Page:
In the Antigravitation series Komorowski employs a more elaborate kind of staging. At first glance those photos make us think of the theatre or 19 th century fashion photography. Perhaps this change of costume was supposed to demonstrate transformation and metamorphosis that leads into the world of false impressions and illusions. Komorowski's photographs from this series bring to mind strange apparitions from a short-lived moment between sleep and waking. Sharp, yellow light obliterates reality. On the other hand, the title of the series, Antigravitation, is rather difficult to interpret in unambiguous terms. The state of antigravity cannot be attained as it is against the law of physics. It can be attained only in one's sleep although in this case it resembles death - Hypnos was the brother of Thanatos. The characters in Komorowski's photographs are the embodiments of an ancient myth, told in the theatre which is rooted in ancient forms of religion. Those characters are fleeting and transitory in our memory but fixed in time thanks to photography, for ever. They are secure and will not fall into the nothingness of forgetfulness just like the characters from Max Ernst's sculpture Capricorn.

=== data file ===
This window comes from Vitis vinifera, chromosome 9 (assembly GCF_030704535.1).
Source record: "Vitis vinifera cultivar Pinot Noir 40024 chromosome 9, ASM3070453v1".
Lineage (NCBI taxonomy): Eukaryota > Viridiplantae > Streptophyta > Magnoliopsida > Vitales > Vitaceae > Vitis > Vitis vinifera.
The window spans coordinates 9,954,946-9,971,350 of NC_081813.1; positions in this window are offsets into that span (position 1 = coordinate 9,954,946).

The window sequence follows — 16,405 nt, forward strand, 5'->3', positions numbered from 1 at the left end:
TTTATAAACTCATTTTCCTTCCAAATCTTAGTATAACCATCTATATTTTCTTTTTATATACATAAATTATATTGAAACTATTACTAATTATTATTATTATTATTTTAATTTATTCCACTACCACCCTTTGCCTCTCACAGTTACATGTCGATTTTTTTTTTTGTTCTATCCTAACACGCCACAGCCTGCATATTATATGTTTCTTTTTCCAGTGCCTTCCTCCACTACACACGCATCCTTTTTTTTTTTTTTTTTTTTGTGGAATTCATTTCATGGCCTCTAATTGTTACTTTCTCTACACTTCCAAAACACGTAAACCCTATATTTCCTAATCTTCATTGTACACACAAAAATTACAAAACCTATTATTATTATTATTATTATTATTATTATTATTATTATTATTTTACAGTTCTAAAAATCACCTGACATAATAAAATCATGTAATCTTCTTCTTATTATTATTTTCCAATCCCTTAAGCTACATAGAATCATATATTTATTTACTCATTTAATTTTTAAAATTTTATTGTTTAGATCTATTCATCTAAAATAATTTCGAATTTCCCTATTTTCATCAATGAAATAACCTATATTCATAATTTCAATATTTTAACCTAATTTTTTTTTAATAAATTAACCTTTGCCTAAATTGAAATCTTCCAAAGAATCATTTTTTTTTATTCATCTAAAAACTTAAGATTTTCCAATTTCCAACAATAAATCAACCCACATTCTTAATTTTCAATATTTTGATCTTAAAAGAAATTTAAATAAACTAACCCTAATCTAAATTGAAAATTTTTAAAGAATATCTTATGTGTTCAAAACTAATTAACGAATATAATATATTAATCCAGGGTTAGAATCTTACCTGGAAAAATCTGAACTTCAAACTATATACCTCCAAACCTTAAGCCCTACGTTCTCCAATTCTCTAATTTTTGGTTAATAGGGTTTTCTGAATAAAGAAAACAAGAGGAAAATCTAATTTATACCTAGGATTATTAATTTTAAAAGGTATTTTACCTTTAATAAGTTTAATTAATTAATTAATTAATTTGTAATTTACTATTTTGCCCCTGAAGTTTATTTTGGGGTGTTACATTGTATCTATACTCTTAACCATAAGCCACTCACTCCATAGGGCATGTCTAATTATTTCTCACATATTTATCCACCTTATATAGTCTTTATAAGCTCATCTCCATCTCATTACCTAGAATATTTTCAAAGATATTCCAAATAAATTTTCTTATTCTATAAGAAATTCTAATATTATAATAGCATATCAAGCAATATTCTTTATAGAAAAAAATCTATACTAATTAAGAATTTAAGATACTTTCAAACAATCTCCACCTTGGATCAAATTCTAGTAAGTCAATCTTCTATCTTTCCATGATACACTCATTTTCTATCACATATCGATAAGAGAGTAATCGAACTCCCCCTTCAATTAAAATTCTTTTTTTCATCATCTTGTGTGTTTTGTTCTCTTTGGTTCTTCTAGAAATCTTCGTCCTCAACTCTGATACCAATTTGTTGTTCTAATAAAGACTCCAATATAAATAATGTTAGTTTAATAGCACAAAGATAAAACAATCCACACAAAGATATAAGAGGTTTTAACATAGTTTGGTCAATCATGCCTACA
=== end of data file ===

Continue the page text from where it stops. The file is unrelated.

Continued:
The latest photographs by Piotr Komorowski from the series called Self-liberation show the author himself, and as Komorowski says, "are the story of <tracking one's own carnality> (.) which became important to me after I had almost <given up the ghost>". The difference between those and previous photographs is illusive and it springs mainly from the external photographic form. The author in the photographs is an actor and the protagonist of the story which is concrete and has to do with himself, his body and his experience, literally speaking. The theatre became actuality and the myth that was told - reality. Those photographs are clearer, they do not contain as many symbolic references and as much mystery as before. Perhaps because the reality photographed was in this case more concrete and it did not demand additional manipulations and filtering, since it was authentic. I can see some similarity between the character of the author in the photographs - bound in a corset - and Max Ernst's chess figures - all the more so because the "character" of Komorowski in some of the photographs is moving on the floor of a washroom which looks like a chess-board. One feels anxiety and helplessness in those photographs as we do not have any control over the player who plays with our life and fate. That is when we feel that we resemble a helpless little creature, struggling frantically. Piotr Komorowski's photographs do not attempt to change the world or to comment upon it critically, but they change us because they enrich our imagination.